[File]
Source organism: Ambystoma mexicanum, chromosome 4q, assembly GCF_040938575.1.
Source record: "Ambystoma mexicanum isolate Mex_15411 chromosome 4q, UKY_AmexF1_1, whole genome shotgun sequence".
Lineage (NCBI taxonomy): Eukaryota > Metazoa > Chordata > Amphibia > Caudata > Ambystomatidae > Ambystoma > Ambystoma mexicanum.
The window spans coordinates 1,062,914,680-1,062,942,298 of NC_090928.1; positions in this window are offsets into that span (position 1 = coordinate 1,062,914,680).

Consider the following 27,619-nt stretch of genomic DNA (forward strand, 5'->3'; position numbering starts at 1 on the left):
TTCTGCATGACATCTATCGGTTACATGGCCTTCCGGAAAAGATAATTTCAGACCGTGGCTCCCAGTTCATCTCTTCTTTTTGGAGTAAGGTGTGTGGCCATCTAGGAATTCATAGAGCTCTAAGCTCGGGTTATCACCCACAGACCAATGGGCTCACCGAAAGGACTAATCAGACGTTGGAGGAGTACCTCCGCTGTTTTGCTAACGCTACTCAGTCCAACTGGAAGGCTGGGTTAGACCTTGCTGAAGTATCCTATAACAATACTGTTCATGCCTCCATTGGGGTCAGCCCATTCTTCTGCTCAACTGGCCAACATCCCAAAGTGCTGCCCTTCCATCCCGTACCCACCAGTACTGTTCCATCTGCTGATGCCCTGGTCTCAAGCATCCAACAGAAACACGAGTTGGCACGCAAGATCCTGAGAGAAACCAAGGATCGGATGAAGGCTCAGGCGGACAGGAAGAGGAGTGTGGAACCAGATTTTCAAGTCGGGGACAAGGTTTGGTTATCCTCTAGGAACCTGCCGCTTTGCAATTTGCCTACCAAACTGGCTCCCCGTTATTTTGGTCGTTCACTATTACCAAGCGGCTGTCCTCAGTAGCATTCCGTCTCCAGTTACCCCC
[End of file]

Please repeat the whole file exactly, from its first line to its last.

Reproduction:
Source organism: Ambystoma mexicanum, chromosome 4q, assembly GCF_040938575.1.
Source record: "Ambystoma mexicanum isolate Mex_15411 chromosome 4q, UKY_AmexF1_1, whole genome shotgun sequence".
Lineage (NCBI taxonomy): Eukaryota > Metazoa > Chordata > Amphibia > Caudata > Ambystomatidae > Ambystoma > Ambystoma mexicanum.
The window spans coordinates 1,062,914,680-1,062,942,298 of NC_090928.1; positions in this window are offsets into that span (position 1 = coordinate 1,062,914,680).

Consider the following 27,619-nt stretch of genomic DNA (forward strand, 5'->3'; position numbering starts at 1 on the left):
TTCTGCATGACATCTATCGGTTACATGGCCTTCCGGAAAAGATAATTTCAGACCGTGGCTCCCAGTTCATCTCTTCTTTTTGGAGTAAGGTGTGTGGCCATCTAGGAATTCATAGAGCTCTAAGCTCGGGTTATCACCCACAGACCAATGGGCTCACCGAAAGGACTAATCAGACGTTGGAGGAGTACCTCCGCTGTTTTGCTAACGCTACTCAGTCCAACTGGAAGGCTGGGTTAGACCTTGCTGAAGTATCCTATAACAATACTGTTCATGCCTCCATTGGGGTCAGCCCATTCTTCTGCTCAACTGGCCAACATCCCAAAGTGCTGCCCTTCCATCCCGTACCCACCAGTACTGTTCCATCTGCTGATGCCCTGGTCTCAAGCATCCAACAGAAACACGAGTTGGCACGCAAGATCCTGAGAGAAACCAAGGATCGGATGAAGGCTCAGGCGGACAGGAAGAGGAGTGTGGAACCAGATTTTCAAGTCGGGGACAAGGTTTGGTTATCCTCTAGGAACCTGCCGCTTTGCAATTTGCCTACCAAACTGGCTCCCCGTTATTTTGGTCGTTCACTATTACCAAGCGGCTGTCCTCAGTAGCATTCCGTCTCCAGTTACCCCC